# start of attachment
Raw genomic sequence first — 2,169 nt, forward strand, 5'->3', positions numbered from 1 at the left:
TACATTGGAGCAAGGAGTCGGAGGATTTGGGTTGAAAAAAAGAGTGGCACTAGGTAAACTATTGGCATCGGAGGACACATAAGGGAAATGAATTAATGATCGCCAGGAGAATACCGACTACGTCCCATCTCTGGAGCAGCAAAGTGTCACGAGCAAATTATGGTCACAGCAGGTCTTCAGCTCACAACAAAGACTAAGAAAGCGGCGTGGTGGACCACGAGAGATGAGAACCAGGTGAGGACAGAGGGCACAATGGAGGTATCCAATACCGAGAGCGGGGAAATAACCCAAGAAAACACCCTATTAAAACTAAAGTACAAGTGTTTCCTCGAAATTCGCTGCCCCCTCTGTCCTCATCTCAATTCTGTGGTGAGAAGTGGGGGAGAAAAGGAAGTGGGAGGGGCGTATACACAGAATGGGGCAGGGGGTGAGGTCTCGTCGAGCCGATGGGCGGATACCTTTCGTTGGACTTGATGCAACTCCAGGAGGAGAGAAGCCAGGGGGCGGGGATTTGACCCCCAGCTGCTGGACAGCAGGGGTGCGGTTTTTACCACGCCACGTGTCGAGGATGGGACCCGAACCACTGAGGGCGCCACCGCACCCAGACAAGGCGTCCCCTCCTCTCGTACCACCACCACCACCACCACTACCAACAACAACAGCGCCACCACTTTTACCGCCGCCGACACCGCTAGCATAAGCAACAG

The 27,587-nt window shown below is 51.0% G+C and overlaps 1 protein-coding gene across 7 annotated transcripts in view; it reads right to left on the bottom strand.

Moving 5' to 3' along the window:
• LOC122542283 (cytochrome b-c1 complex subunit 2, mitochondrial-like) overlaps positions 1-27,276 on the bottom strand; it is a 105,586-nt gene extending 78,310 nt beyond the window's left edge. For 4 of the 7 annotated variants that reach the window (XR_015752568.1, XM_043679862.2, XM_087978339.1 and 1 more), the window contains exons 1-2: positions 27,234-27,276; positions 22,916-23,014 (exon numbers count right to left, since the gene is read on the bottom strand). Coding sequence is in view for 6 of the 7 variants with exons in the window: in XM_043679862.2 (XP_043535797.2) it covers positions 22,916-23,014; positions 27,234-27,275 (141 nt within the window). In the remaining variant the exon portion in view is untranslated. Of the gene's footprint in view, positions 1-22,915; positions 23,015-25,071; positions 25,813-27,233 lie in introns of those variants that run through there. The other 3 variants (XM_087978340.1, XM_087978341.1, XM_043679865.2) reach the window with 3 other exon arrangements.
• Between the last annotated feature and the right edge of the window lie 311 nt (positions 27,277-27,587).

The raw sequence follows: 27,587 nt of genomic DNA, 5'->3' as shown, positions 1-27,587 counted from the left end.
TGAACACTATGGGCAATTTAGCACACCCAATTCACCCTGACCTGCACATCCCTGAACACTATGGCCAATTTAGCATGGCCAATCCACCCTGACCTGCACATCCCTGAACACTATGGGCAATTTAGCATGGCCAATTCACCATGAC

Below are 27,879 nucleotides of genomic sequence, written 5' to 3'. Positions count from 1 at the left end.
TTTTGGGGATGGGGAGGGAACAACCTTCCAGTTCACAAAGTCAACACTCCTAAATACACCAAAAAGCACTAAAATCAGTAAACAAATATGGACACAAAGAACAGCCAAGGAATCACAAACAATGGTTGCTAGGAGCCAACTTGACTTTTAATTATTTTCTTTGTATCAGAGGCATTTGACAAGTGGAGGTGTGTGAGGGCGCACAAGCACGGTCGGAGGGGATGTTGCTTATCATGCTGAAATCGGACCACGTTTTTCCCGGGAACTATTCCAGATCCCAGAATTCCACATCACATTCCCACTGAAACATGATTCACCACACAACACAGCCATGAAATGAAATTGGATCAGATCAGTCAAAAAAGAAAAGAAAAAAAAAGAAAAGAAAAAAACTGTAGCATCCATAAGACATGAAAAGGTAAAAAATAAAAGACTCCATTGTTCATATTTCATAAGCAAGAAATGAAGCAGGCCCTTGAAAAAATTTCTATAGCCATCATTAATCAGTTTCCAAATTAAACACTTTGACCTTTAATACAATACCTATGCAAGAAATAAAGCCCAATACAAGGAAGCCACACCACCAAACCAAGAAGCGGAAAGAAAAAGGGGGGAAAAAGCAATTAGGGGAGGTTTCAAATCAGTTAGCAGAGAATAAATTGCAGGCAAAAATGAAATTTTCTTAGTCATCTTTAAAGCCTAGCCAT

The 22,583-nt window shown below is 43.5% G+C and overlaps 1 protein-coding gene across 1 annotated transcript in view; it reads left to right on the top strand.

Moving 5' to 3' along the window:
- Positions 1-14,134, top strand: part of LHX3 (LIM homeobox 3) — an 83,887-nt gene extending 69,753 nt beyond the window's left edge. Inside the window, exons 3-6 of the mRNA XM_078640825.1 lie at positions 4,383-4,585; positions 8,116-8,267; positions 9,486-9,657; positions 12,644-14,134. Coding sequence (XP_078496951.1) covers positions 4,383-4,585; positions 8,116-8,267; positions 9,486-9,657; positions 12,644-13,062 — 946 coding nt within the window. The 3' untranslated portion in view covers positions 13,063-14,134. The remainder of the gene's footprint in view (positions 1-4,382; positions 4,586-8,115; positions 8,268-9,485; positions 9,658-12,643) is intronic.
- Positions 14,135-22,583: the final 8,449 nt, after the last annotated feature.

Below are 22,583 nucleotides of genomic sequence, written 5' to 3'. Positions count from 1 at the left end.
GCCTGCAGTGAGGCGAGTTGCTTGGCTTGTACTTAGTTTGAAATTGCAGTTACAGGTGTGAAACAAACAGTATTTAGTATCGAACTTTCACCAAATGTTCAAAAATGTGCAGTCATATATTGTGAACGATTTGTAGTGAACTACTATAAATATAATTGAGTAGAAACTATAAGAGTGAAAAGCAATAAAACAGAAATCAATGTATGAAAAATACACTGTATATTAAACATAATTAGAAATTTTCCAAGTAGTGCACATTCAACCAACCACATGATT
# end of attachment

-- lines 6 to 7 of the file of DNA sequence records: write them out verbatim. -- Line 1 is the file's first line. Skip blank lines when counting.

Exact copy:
• Between the last annotated feature and the right edge of the window lie 311 nt (positions 27,277-27,587).

The raw sequence follows: 27,587 nt of genomic DNA, 5'->3' as shown, positions 1-27,587 counted from the left end.